St. John Baptist de la Salle, pray for us.

Our Lady of Mount Carmel, pray for us.

Deacon Damien A. Mc Gowan

January 12, 2021.

Dear friends,

A lot has happened since my last post in January of this year!  2020 will be seared into our collective memories for years to come – and its not over yet!

Despite the COVID 19 pandemic, we have much reason to hope for as we enter the Season of hope we call Advent.  Pandemics, like all historical crises, afford us the opportunity to renew our commitment to the One who came among us to inoculate us against the ongoing spiritual pandemic we call sin.  As we look forward to our virtual retreat with Fr. Martin on December the 8th, let us be grateful for the opportunity to celebrate

Mother Mary’s immaculate conception by saying yes – with her – and allowing Jesus to continue to be born in our hearts!

A very happy Advent and Christmas Season to you all!

Deacon Damien A. Mc Gowan

October 27, 2020.

As we savour the end of our Christmas break and head back to school, the Church’s celebration of the Solemnity of the Lord presents us with a golden opportunity to reflect on the raison d’etre of our newly formed guild: to become, like the wise men, faithful witnesses to our newborn king who has been born in our hearts. May we, like the wise men in Matthew’s Gospel account, adore our newborn King by placing our collective gifts at the service of our children and youth in 2020. Happy New Year!

Deacon Damien A. Mc Gowan

January 5, 2020.


We’re off and running! A big thank you to our executive and especially to St. Francis Xavier parish for hosting our inaugural Advent retreat on November 23.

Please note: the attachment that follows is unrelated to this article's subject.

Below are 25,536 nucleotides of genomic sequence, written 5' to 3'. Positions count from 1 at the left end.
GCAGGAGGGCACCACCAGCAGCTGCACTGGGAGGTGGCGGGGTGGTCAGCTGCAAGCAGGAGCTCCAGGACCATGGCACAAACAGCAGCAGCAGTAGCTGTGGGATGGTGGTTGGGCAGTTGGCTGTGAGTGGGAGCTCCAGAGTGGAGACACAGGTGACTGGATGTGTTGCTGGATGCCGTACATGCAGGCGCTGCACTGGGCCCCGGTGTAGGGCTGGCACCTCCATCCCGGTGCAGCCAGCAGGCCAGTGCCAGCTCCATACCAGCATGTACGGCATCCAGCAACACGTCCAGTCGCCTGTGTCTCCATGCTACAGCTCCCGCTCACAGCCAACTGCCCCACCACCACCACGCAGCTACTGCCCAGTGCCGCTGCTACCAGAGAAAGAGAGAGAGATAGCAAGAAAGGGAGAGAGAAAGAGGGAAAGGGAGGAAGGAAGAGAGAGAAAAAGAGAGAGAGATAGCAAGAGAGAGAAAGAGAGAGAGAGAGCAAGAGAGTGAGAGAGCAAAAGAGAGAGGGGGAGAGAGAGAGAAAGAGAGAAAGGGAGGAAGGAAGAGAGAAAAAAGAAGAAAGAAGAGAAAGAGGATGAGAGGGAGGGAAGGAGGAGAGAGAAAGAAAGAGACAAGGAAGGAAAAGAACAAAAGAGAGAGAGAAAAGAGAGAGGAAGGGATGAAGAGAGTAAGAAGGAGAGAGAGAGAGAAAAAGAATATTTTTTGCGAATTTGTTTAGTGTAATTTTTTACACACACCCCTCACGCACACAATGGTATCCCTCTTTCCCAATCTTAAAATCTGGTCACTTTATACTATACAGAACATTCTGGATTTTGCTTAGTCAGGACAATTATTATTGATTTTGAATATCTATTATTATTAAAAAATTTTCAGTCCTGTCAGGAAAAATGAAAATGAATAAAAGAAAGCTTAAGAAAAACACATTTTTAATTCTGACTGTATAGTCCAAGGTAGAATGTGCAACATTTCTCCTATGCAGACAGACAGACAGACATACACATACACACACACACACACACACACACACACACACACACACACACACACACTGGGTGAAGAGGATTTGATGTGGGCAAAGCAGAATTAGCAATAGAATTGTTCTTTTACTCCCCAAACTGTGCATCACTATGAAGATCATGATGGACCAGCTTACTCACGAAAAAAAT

Advent is a time of hope, a time of great expectation, when all of Creation awaits the fulfillment that comes from Christ’s final coming. In this “already but not yet” season our hearts turn towards God’s Word made flesh in Mary, our Divine Mother, the Word that begs to be born in each one of us.

This season of hope and renewal calls us to remember – and to act on – the great privilege given to us at baptism: to bring the light of God’s merciful love into our oftentimes broken and chaotic world, a merciful love that satisfies collective hunger for relationship.

As we contemplate the many blessings that God has showered on our fledgling Guild, let us allow the Holy Spirit to fill us this Advent with the kind of gratitude that enables us to reach out to others, especially to the most vulnerable in our families, schools, families and neighbourhoods.

Maranatha! Happy Advent!

Deacon Damien A. Mc Gowan

November 26, 2019.


Last month I attended a retreat that was based on the book of Exodus. The retreat was given by a Carmelite scripture scholar who, in one of his conferences, referred to the Jewish Talmud.  Before referring to the Talmud he asked an important question: “How does God respond to our prayer requests?”  After we responded, he shared with us the Talmudic view:  “God answers prayer in three ways:  ‘No’, ‘Yes’, and ‘Grow up!”  Our retreat director added. “The majority of the time, God’s answer to our prayer is ‘Grow up!’  

The Peel Catholic Teachers Guild came about because of a deep conviction to help all involved in Catholic education to “grow up” in our faith and to encourage others to do so by providing our members the opportunity to provide mutual spiritual support.  

As we grow together, let us remember that our baptismal faith invites all of us to “grow up,” to respond to the invitation of our Risen Lord and Brother, Jesus, to live – and to share – the abundant life he has shared with us.

Deacon Damien A. Mc Gowan

October 28, 2019.  Feast of Sts. Simon and Jude, Apostles.